September 2018  -  Meditation Newsletter

from Vipassanā Fellowship

"And what is the highest manifestation of Love? To show to the world the path leading to the end of suffering.” - Nyanaponika Thera


Meditation Newsletter

Zephyr Cove


Join our September online course


Vipassanā Fellowship's meditation course has been offered online for over 20 years.


The course runs for 10 weeks and our next session begins on September 29th 2018. It is a great way to explore the joy of a steadily developing meditation practice. Do join us.


The course is an opportunity to learn to meditate or to refresh and deepen an existing practice. We focus on developing a fruitful and sustainable meditation practice inspired by over 2,500 years of tradition but appropriate for today's lives in many cultural contexts. Many people have found it to be an inspiring and supportive way to begin or refresh a dedicated meditation practice.


The session serves as a practical introduction to samatha (tranquillity or serenity) and vipassanā (insight) techniques. Intended primarily for beginners - of any faith or none - the course is also suitable for experienced meditators who wish to explore different aspects of the tradition. The emphasis is on building a balanced meditation practice that is compatible with home life.


Meditation can be joyful! It is sometimes approached as a heartless, mechanical, activity - a daily chore to be endured at all costs through gritted teeth.This is simply the wrong approach. On this course we take the middle way and integrate what might be called both "heart" and "head" practices directly from the advice given in the Pāli Canon.


The course offers daily material for each of the 10 weeks, interaction between participants and support from the tutor. Participants also have access to audio guided meditations and chants to support the text. The course will be led by UK based meditation teacher Andrew Quernmore, a meditator with more than 35 years' experience.


The course begins on September 29th and ends on December 7th. Application details and further information is available here:


2018 Courses Announced



Each month our Parisā members focus on a particular topic from the tradition. Over the year we cover practical meditation, cultural background and philosophical topics to help nourish our ongoing daily meditation practice. Parisā is a dispersed community of dedicated meditators around the world who have come together through engaging in one of Vipassanā Fellowship's 10 or 12 week meditation courses. If you recently finished one of our courses this is an excellent way to nurture your ongoing practice.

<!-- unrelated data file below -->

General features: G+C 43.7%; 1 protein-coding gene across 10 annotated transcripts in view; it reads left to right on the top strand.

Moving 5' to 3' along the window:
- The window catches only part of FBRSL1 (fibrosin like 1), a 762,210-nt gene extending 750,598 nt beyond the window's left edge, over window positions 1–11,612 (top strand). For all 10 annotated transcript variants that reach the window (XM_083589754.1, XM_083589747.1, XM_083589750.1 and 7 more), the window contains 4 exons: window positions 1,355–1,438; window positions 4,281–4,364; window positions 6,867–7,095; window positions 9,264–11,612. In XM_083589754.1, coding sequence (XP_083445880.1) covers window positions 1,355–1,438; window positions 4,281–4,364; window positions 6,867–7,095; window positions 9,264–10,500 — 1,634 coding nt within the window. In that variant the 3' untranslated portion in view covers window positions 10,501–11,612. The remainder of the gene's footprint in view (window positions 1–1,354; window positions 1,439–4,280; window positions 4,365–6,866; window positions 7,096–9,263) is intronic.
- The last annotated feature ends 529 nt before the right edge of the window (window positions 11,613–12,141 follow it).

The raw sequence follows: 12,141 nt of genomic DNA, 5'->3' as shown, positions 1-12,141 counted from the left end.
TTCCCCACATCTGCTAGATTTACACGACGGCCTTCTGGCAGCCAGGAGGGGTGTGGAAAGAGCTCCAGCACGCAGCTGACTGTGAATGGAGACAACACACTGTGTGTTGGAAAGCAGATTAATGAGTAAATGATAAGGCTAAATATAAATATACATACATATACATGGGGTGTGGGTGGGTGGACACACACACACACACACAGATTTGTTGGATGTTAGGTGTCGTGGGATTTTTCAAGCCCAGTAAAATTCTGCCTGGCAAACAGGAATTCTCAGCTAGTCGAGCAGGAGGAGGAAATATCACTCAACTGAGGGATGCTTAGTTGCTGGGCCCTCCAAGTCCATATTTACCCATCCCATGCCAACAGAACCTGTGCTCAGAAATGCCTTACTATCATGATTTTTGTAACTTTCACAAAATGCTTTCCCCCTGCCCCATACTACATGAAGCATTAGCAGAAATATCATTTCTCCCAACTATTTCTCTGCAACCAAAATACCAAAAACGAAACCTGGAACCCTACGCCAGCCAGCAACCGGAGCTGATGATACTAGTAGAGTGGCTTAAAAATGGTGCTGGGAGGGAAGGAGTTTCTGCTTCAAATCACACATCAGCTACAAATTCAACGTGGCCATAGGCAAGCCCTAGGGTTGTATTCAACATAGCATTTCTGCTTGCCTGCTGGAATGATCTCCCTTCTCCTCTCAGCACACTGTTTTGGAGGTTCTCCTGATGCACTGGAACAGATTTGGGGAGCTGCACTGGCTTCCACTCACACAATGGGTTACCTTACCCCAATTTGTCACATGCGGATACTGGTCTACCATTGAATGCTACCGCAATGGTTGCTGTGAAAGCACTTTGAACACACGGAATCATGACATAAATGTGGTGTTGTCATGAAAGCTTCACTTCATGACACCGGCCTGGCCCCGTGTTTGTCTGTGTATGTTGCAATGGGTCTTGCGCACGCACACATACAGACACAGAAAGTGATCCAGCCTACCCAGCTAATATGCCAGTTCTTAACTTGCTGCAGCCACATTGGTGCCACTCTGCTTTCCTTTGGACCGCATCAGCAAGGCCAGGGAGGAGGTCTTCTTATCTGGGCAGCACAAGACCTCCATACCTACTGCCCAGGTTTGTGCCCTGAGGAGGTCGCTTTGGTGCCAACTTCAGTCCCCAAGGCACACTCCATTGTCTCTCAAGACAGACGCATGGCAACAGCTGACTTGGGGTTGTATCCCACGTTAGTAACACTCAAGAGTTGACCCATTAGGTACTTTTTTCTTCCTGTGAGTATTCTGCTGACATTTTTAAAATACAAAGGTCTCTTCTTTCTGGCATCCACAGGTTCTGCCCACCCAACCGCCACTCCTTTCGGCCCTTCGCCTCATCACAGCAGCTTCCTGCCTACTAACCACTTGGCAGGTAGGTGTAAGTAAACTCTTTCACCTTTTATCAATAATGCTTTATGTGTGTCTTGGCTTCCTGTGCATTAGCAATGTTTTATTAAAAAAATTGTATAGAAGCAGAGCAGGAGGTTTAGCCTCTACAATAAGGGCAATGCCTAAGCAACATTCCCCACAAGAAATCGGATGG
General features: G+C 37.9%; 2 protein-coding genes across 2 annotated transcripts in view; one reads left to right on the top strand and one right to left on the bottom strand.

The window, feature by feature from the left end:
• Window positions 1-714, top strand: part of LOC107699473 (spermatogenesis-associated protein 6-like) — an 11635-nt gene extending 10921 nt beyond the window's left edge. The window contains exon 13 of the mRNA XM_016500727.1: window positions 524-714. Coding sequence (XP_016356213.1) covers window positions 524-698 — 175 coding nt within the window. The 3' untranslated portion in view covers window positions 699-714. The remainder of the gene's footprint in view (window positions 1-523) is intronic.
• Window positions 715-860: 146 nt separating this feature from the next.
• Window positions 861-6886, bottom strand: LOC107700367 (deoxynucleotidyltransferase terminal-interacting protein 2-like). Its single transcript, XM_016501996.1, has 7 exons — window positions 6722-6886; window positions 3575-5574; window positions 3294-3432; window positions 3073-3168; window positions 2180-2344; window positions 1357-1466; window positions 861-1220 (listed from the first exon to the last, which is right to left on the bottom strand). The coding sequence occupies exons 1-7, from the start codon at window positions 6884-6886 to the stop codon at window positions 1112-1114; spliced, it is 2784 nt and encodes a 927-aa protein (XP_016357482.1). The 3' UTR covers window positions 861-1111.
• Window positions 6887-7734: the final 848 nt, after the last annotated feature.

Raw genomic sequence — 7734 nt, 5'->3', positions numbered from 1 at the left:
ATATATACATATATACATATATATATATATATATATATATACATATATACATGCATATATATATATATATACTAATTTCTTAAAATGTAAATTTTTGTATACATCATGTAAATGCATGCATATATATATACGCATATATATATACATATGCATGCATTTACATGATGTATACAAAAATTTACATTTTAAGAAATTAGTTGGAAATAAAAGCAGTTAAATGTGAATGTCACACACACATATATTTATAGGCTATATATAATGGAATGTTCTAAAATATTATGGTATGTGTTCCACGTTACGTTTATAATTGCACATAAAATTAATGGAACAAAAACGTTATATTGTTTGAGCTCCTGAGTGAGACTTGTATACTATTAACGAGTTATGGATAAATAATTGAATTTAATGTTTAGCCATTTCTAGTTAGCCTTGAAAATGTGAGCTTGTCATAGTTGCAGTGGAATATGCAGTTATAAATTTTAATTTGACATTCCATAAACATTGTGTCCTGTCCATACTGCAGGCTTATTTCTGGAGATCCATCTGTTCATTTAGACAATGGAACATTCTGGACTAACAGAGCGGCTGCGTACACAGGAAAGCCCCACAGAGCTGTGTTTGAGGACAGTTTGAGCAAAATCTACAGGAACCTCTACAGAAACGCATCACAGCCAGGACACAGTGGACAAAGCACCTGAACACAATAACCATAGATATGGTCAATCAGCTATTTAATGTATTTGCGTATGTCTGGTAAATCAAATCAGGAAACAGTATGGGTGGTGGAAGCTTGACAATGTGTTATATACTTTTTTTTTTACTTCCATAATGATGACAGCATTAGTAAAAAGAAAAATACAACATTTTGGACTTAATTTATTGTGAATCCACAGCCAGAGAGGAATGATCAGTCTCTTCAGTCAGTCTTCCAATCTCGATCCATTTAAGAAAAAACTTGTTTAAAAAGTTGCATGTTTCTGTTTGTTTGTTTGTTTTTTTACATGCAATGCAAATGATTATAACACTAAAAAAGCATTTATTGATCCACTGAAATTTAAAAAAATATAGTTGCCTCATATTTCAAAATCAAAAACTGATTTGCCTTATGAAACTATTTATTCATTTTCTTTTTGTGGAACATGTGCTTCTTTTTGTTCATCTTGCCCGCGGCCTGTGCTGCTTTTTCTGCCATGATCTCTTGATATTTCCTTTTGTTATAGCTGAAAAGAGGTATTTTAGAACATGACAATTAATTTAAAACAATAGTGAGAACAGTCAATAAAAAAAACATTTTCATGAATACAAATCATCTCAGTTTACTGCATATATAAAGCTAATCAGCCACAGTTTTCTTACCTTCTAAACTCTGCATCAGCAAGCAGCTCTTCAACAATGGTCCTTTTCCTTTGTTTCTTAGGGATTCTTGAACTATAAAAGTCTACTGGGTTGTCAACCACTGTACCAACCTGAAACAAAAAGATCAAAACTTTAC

by Bhikkhu Sīlācāra


 “Verily not by hatred do hatreds cease here ever; by non-hatred do they cease; this is the eternal law of things.”


So runs one of the best known and most widely quoted texts in the Dhammapada, rendered in English that exactly follows the Pali word for word, except for the addition of the two words “of things” at the end, an addition made in order to bring out the meaning of “Dhamma” as something not made or invented by men, but inherent in the universe, in things as they are.

We use these words “universe” and “things” because they are terms of current speech, and there are no others available to express more nearly what we mean; but in the Buddhist way of envisaging life there is no “universe” and no “things” in the sense in which these words are ordinarily used. For the Buddhist way of envisaging what is here is one that is not satisfied to skim surfaces, but goes into things, penetrates them, and seeks to find out what they are at the bottom. In so doing, Buddhism finds that the primary reality is thinking; that the world is not a world of things, but a world of thinkings, of thinkings that for us have got themselves externalised and solidified into so-called “things.” Hence the problem of “how to make the world better” hardly troubles the Buddhist. All he troubles about is how to make his thinking, and the thinking of others, better; and then the “world” will become better of itself, without any need to trouble about it.

It makes a Buddhist melancholy sometimes—he cannot help it—to see numbers of excellent, well-meaning people running around in the world, all fussily engaged in “doing good,” as they think, and all unwittingly doing a great deal of harm. If only they would sit down quietly sometimes, and try to “think good” and teach others to “think good,” they would come much nearer to actually helping the world than they do with their present activities. The most that can be said for these busy-bodies is that they do themselves some good by these expressions of the goodwill that is in them; but that they do others all the good they imagine they are doing them, is very, very doubtful indeed, notwithstanding all their goodwill and earnestness.